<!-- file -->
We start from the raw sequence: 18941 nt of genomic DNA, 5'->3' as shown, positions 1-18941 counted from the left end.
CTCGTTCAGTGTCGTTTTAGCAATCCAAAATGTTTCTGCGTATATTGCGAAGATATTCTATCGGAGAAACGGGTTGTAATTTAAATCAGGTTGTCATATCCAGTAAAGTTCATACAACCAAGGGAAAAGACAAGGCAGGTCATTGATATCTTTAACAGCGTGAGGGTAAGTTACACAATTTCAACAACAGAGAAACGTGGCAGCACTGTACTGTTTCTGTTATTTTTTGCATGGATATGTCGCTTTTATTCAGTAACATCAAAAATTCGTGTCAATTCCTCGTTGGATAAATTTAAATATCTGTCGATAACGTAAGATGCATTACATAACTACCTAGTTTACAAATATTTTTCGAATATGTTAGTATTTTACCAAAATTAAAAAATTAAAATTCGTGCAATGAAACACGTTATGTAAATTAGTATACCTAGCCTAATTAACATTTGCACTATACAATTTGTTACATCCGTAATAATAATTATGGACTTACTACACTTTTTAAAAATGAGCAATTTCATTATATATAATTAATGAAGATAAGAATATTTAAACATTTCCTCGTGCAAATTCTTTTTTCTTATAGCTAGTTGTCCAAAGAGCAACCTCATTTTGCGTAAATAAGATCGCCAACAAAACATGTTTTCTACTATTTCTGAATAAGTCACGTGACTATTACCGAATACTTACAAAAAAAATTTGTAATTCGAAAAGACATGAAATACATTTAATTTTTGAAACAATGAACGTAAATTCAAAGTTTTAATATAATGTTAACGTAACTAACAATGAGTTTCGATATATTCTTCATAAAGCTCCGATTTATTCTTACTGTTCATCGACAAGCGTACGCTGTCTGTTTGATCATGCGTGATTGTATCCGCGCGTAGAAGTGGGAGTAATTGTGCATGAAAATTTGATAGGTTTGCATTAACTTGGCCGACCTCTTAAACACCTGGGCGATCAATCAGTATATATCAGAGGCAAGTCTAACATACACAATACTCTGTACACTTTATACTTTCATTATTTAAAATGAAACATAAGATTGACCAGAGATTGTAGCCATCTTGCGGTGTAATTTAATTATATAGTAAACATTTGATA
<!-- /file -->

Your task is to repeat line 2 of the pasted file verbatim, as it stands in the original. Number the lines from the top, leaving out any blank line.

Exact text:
CTCGTTCAGTGTCGTTTTAGCAATCCAAAATGTTTCTGCGTATATTGCGAAGATATTCTATCGGAGAAACGGGTTGTAATTTAAATCAGGTTGTCATATCCAGTAAAGTTCATACAACCAAGGGAAAAGACAAGGCAGGTCATTGATATCTTTAACAGCGTGAGGGTAAGTTACACAATTTCAACAACAGAGAAACGTGGCAGCACTGTACTGTTTCTGTTATTTTTTGCATGGATATGTCGCTTTTATTCAGTAACATCAAAAATTCGTGTCAATTCCTCGTTGGATAAATTTAAATATCTGTCGATAACGTAAGATGCATTACATAACTACCTAGTTTACAAATATTTTTCGAATATGTTAGTATTTTACCAAAATTAAAAAATTAAAATTCGTGCAATGAAACACGTTATGTAAATTAGTATACCTAGCCTAATTAACATTTGCACTATACAATTTGTTACATCCGTAATAATAATTATGGACTTACTACACTTTTTAAAAATGAGCAATTTCATTATATATAATTAATGAAGATAAGAATATTTAAACATTTCCTCGTGCAAATTCTTTTTTCTTATAGCTAGTTGTCCAAAGAGCAACCTCATTTTGCGTAAATAAGATCGCCAACAAAACATGTTTTCTACTATTTCTGAATAAGTCACGTGACTATTACCGAATACTTACAAAAAAAATTTGTAATTCGAAAAGACATGAAATACATTTAATTTTTGAAACAATGAACGTAAATTCAAAGTTTTAATATAATGTTAACGTAACTAACAATGAGTTTCGATATATTCTTCATAAAGCTCCGATTTATTCTTACTGTTCATCGACAAGCGTACGCTGTCTGTTTGATCATGCGTGATTGTATCCGCGCGTAGAAGTGGGAGTAATTGTGCATGAAAATTTGATAGGTTTGCATTAACTTGGCCGACCTCTTAAACACCTGGGCGATCAATCAGTATATATCAGAGGCAAGTCTAACATACACAATACTCTGTACACTTTATACTTTCATTATTTAAAATGAAACATAAGATTGACCAGAGATTGTAGCCATCTTGCGGTGTAATTTAATTATATAGTAAACATTTGATA